Kentucky Emigration and Immigration
The United States Research Outline "Emigration and Immigration" section lists several important sources for finding information about immigrants to the United States. These nationwide sources include many references to people who settled in Kentucky. Tracing Your Immigrant Ancestor introduces the principles, search strategies, and additional record types you can use to identify an immigrant ancestor’s original hometown.
Immigration and Migration
Pre-statehood settlers of Kentucky were mostly of English and Ulster Scots descent who migrated from the Atlantic seaboard states. Immigrants from North Carolina and southwestern Virginia came by way of the Cumberland Gap and over the Wilderness Road. Immigrants from Maryland and Pennsylvania came on flatboats and rafts down the Ohio River from Pittsburgh.
Other early immigrants included small groups of French, Swiss, and Welsh. During the mid-19th century the Ohio River brought many German immigrants and settlers from New England and the Middle Atlantic states. Many Irish settled in Louisville during this time.
There was a large African-American population in Kentucky prior to the Civil War. The coal boom of the early 1900s brought additional African Americans and new immigrants from Europe to work in the Cumberland Plateau area. Further information on specific settlement patterns can be found in county and local histories.
Many settlers moved from Kentucky to areas further west. In 1816 a small army of settlers began moving to Indiana, then on to Illinois. In the following years many more people migrated westward from the state, giving Kentucky claim to the title "Mother of Western States."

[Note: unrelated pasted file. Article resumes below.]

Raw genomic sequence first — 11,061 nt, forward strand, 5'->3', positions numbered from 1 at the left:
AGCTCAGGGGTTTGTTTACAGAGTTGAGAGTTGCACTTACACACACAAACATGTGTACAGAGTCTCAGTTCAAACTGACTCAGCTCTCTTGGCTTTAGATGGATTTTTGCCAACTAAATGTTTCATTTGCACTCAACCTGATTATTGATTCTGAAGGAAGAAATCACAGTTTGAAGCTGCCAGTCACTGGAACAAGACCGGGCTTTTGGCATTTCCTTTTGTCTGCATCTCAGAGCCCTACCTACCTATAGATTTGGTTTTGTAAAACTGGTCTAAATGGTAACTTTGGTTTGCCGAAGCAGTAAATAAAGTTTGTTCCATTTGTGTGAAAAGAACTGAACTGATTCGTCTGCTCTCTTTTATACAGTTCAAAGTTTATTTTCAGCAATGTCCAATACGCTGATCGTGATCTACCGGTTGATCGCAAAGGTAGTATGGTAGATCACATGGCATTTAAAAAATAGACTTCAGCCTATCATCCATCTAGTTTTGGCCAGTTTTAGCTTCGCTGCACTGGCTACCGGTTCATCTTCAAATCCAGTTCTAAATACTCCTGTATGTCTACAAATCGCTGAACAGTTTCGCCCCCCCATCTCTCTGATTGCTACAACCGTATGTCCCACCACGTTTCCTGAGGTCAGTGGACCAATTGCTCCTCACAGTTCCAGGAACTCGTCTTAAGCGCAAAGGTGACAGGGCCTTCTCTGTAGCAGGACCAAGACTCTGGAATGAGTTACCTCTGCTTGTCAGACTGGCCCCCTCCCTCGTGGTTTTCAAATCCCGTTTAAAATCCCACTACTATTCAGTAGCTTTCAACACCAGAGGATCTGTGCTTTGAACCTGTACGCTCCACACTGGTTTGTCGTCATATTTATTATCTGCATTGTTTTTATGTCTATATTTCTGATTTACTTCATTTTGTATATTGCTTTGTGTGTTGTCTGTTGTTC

Most foreign-born immigrants who came to Kentucky arrived at the ports of New Orleans, New York, Philadelphia, Baltimore, or other Atlantic and Gulf ports. Passenger lists for these ports are available at the Family History Library and the National Archives. The "Emigration and Immigration" section of the United States Research Outline gives details about those records.
Some published sources about migration to and from Kentucky include:
Bender, Lucy Rearden. Marriage, Birth and Death Records of Families with Proved Lineages of American Revolution Ancestors: Who Emigrated from Virginia to Kentucky and From There to Texas, 1850–1895. [Langley Field, Virginia.: n.p.], 1937. (Family History Library book 976.4 V2b; film 851114 item 2.) This indicates the name of the Revolutionary ancestor and his or her date of birth, marriage, or death.
Kincaid, Robert L. The Wilderness Road. Harrogate, Tennessee: Lincoln Memorial University Press, 1955. (Family History Library book 973 H2k.) This tells the history of the Wilderness Road, which extended from southwestern Virginia to central Kentucky through the Cumberland Gap. It was a major route for settlers heading west.
Peden, Henry C. Jr. Marylanders to Kentucky, 1775–1825. Westminster, Maryland.: Family Line, 1991. (Family History Library Book 976.9 W2p)
Peden, Henry C., Jr. More Marylanders to Kentucky, 1778–1828. Westminster, Maryland.: Family Line, 1997. (Family History Library Book 976.9 W2pe) These books contain biographies of Kentucky residents who migrated from Maryland.
See the "Minorities" section of this outline for sources on African American and German immigrants to Kentucky. Other sources on emigration and immigration can be found in the Place Search of the Family History Library Catalog under:
KENTUCKY- EMIGRATION AND IMMIGRATION
KENTUCKY- MIGRATION, INTERNAL
For the history and location of some of the old roads in Kentucky used by immigrants, see:
Brown, Cecil. Old Roads in Kentucky: The Wilderness Road, Indian War Roads, Trails of the Buffalo, Early Road Customs. 1929. Reprint, Lexington, KY: Margaret I. King Library, University of Kentucky, 1953. (Family History Library film 156888 item 3.) This is a microfilm edition of a work originally published in 1929.
Dollarhide, William. Map Guide to American Migration Routes, 1735–1815. Bountiful, Utah: AGLL Genealogical Services, 1977. (Family History Library book 973 E3d) This includes a place-name index and shows migration trails through Kentucky.
There are maps of several migration trails into Kentucky and other states in The Handy Book for Genealogists, 8th ed. Revised. Logan, Utah: Everton Publishing, 1991. (Family History Library book 973 D27e 1991; 6th ed. on fiche 6010044-47.) This is a popular source for its capsule summaries of state and county histories and some of the records available in each county.
- Kentucky Research Outline. Salt Lake City, Utah: Intellectual Reserve, Inc., Family History Department, 1998, 2000.
- 1880 Cenus Index CD Manuel.